There are so many things you don’t notice when you buy your first home. It’s not until you are truly living in it when you begin to point out how small a certain space is or how much you want to change a floor. Of course we are SO happy and blessed to have this home and found it when we did, but the DIY fairy in me has continued to go wild with ideas on how to make the interior design of this builder grade suburban home feel like MY home. The dining room it a space we use when family and friends come over and I love for it to feel like a formal dining space. We love hosting so I knew this space would always stay a dining space. I say that because I have lots of friends that say they don’t use their formal dining spaces and they end up turning them into offices or playrooms, but family dinners are VERY important to Morgan and I so I will always have a homey-feeling space for our family to congregate over dinner.
The first thing that excited me about planning out what I wanted to to with the space was the fact that I knew we would HAVE to get a miter saw. We continue to borrow (as kids do) tools and all sorts of hardware from my parents, but we are trying to slowly build our own repertoire of home improvement machinery. We got a great deal on the one we found which I will link for you below. I also decided to design the wainscoting around a more modern take on framing art. On average, builders use trim or molding to create the look. I wanted sleek lines and sharp angles versus the rounded trim. So I choose to use 1inch pine
Every home project will vary, but here is a list of the essentials we used to complete this project:
- Beveled Miter Saw
- Desired wood/material to use for frames
- Air compressor/Nail Gun
- Right Angle Tool
- Measuring Tape
- Frog Tape
- Paintable Caulk
- 120 Grit Sandpaper
- Angled Paint Brush (2)
- Paint Rollers (2)
- Desired paint colors
- We used Valspar Pure White and Kettle Black
Once we started getting some of the first cuts done I knew I needed to get the frames in place before anything was permanently placed on the walls. I use my favorite Frog Tape for all my projects and it held the pieces in place perfectly for me to get the best alignments and that the look was right. I highly recommend this step so you can make sure you’ve space everything evenly. I’ve seen other DIY bloggers share their exact measurements they use, and I could, but honestly at the end of the day it ended up being slightly different than the original measurement and, of course, everyone’s walls are different so my measurements wouldn’t really help anyway. The main thing I recommend here is to nail down how large you want each frame to be first, center it in the wall, and determine how many would fit, equally spaced, on each wall. We are NOT professionals here people so we learn as we go. 🙂 The main things I tried to stick to was after I solidified how large I wanted each frame, how many I could equally fit on the larger walls with about the same spacing (of course so it all looks consistent). Luckily the other two walls (stair wall and window wall) had perfect spacing for one frame in each.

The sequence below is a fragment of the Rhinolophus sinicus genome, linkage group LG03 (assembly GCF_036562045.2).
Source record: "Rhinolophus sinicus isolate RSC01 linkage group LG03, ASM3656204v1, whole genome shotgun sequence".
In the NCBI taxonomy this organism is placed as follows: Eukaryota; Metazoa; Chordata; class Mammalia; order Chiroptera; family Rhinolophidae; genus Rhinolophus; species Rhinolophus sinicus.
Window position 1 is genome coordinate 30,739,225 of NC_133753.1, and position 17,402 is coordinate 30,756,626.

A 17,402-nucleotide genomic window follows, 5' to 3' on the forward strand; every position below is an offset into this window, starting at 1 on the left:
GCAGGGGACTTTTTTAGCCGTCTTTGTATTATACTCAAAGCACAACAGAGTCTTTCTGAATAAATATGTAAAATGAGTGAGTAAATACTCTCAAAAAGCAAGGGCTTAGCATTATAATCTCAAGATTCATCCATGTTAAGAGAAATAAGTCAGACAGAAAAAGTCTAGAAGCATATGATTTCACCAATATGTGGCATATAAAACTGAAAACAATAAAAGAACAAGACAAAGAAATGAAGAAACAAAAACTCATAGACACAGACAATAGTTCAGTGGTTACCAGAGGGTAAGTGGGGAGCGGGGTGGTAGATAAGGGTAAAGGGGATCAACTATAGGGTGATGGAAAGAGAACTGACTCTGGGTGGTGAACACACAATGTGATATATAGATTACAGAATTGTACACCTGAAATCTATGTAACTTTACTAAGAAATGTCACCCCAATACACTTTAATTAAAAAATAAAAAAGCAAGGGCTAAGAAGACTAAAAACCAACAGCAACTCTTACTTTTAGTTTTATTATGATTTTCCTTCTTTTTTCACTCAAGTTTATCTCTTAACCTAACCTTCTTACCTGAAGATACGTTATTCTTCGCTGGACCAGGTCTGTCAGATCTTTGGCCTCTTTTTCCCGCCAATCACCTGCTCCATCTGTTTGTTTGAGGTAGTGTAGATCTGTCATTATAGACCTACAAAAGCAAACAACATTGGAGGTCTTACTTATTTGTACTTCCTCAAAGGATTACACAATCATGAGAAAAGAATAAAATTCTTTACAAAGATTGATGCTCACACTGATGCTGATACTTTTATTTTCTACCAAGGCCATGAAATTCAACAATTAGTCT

This project pushed us to (FINALLY) get a Miter saw, and since this project I think I’ve used that thing almost every week. Seriously LOVE IT. Morgan wanted to test it out first and he ended up doing most of the cuts for the frames all at a 45 degree angle. Measuring the entire exterior of the frame length and purchasing the parts based on that number made it that much more convenient when he made the cuts because he would flip the piece over after completing a cut to do another inward 45 degree angle which made the wood fit into each other like puzzle pieces. I hope that made sense, I wish I had a video to show you (maybe I will add one here later).
Once all of the frames were up in place, we went through and brad nailed them to the wall. To me this is a two person job, only because I am such a perfectionist with spacing that I needed him to nail it while I was checking the space (for the 1 millionth time) while helping hold each piece. Funny enough, Morgan actually finished the big wall by himself while I was at work one day and I about had a heart attack when I came home and saw it. Partly because I was so happy it was done, but also, I stood there looking for spacing issues for a good hour.. hahah… BUT he did a fantastic job! Just like the pantry makeover, whatever challenge he faces he freaking conquers. He is the main reason this project got done, and done right. Thanks babe <3
After all of the frames were nailed in place, we went through and caulked each side of each frame around the whole room. This is my VERY LEAST favorite part because it is messy and so tedious, but honestly it takes the difference between a regular DIY project to a professional looking job. It’s a task, but you should never skip on the caulking for these types of projects!
After everything was fully caulked and dried, I applied the final coats of paint, even thought the top didn’t truly need it since we used the white FEMDF boards, but after the caulking it makes everything truly even. And that’s it! Please let me know if you have any questions. Don’t be too shy to shoot me an email, I would be happy to answer anything! We were super nervous about this project, but after diving in head first there was no looking back and now we seriously have 0 regrets! Let me know if you end up trying this yourself!